Birthday: April 30, 1916 (Taurus)
Born In: Petoskey, Michigan, United States
Claude Elwood Shannon was an American mathematician, cryptographer, and electrical engineer, who garnered fame when he conceptualised information theory with the landmark paper, ‘Mathematical Theory of Communication’, which he put out in 1948. Because of this, he is widely considered "the father of information theory". Originally from Michigan, Shannon grew up inspired by Thomas Edison, who he later came to know was one of his relatives. He was educated at the University of Michigan from where he obtained bachelor’s degrees in mathematics and electrical engineering before enrolling in MIT to continue his education in electrical engineering. He also came up with the digital circuit design theory in 1937. During World War II, he was hired by Bell Labs to research on fire-control systems and cryptography. In 1942, he received the credits for the creation of signal-flow graphs. In 1956, he became part of the MIT faculty and worked in the Research Laboratory of Electronics (RLE). Shannon was affiliated with the institute until 1978. In later years, he was diagnosed with Alzheimer's disease and lived in a nursing home in Massachusetts. At the age of 84, Shannon passed away in February 2001.
Recommended For You
Also Known As: Claude Elwood Shannon
Died At Age: 84
Spouse/Ex-: Mary Elizabeth Moore Shannon (m. 1949)
father: Claude, Sr. (1862–1934)
mother: Mabel Wolf Shannon (1890–1945)
siblings: Catherine Shannon Kay
Born Country: United States
Mathematicians Computer Scientists
Died on: February 24, 2001
place of death: Medford, Massachusetts, United States
Cause of Death: Alzheimer
U.S. State: Michigan
education: Massachusetts Institute Of Technology, University Of Michigan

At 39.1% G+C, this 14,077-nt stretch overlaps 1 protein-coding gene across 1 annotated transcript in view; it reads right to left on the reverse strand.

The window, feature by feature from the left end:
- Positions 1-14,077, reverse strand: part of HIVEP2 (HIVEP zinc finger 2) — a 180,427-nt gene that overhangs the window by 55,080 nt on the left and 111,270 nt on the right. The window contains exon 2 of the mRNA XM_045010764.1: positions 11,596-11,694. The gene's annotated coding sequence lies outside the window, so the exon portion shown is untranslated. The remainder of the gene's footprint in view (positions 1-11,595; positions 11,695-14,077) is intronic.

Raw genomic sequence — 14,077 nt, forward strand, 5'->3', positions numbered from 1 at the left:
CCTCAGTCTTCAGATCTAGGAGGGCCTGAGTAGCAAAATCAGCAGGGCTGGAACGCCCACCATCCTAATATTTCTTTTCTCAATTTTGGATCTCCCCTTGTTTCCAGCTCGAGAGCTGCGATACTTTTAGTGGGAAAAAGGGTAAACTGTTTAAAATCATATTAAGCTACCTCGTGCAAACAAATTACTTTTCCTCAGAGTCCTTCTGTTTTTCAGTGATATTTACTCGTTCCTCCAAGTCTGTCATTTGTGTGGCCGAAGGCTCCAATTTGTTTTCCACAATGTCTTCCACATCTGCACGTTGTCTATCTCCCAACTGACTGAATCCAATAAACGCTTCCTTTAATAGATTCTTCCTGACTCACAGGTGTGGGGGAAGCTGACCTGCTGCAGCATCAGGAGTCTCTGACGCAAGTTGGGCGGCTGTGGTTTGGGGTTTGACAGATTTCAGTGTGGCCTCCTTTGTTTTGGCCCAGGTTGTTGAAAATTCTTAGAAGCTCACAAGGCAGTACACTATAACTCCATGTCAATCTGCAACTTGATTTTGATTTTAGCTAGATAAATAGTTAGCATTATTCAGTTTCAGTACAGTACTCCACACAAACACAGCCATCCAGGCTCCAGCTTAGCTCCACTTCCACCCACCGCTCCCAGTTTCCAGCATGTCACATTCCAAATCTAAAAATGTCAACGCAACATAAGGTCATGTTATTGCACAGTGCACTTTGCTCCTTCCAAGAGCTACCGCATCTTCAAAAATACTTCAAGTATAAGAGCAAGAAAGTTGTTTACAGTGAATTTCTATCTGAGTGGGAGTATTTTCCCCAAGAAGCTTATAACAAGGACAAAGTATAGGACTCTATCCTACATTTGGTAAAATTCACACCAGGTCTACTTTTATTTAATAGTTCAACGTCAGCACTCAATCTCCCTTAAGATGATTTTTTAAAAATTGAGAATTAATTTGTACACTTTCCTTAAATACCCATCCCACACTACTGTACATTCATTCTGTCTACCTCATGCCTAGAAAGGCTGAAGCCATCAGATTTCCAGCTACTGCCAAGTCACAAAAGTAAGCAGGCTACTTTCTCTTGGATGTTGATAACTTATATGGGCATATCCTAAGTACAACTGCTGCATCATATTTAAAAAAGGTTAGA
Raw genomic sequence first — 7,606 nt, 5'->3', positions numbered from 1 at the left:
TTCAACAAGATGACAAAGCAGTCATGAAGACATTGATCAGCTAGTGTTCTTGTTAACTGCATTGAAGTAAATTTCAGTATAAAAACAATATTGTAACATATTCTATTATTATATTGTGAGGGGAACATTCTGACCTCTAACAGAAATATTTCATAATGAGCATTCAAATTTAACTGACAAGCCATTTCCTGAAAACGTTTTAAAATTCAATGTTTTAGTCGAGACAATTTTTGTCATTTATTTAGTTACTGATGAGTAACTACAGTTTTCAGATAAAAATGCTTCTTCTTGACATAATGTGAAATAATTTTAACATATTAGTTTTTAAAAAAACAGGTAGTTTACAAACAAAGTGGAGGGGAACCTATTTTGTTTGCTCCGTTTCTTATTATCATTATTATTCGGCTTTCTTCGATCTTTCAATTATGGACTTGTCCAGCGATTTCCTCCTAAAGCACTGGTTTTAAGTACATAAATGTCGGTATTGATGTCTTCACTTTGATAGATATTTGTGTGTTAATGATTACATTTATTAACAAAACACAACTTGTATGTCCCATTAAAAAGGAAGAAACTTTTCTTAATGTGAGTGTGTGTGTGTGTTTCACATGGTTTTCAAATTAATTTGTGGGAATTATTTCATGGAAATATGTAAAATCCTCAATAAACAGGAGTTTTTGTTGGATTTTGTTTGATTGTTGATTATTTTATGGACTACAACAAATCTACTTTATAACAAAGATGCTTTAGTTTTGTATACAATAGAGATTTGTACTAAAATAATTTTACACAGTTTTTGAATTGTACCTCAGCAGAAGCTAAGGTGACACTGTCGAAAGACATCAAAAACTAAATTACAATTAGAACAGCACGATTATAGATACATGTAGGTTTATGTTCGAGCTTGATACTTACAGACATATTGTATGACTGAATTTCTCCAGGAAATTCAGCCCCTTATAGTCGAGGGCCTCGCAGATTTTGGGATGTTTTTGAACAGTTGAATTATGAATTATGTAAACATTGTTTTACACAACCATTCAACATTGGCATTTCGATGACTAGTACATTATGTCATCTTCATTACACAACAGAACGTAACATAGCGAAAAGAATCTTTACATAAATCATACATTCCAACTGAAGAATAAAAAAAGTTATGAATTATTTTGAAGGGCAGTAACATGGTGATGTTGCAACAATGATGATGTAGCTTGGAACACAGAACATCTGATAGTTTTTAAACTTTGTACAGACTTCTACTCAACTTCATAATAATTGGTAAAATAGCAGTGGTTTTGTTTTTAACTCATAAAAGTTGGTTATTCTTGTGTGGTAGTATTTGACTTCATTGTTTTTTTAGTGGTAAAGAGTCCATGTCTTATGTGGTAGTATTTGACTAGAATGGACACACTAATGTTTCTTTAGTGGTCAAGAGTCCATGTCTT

awards: 1972 - Claude E. Shannon Award
Kyoto Prize
1966 - IEEE Medal of Honor
1985 - Kyoto Prize in Basic Sciences
Alfred Noble Prize
1983 - John Fritz Medal
Stuart Ballantine Medal
Josiah Willard Gibbs Lectureship
1967 - National Medal of Science for Engineering
1972 - Harvey Prize in Science and Technology
Recommended For You
Claude Shannon is known as the "father of information theory" for his groundbreaking work in the field of communication and information processing.
The Shannon limit, also known as the channel capacity, represents the maximum rate at which data can be reliably transmitted over a communication channel.
Shannon's work on cryptography laid the foundation for modern secure communication systems, including the development of encryption techniques and methods for ensuring data confidentiality.
Shannon's contributions to digital computing include the concept of digital circuits, which provided a theoretical framework for designing and building complex electronic systems such as computers.
Claude Shannon was an avid unicyclist and even built his own unicycle during his time at MIT.
He was known to juggle while riding his unicycle, showcasing his impressive coordination skills.
Shannon had a love for gadgets and enjoyed creating his own mechanical inventions, such as a machine that could solve Rubik's Cubes.
He was a talented chess player and often played against fellow mathematicians and engineers, combining his love for strategy with his analytical mind.
How To Cite
People Also Viewed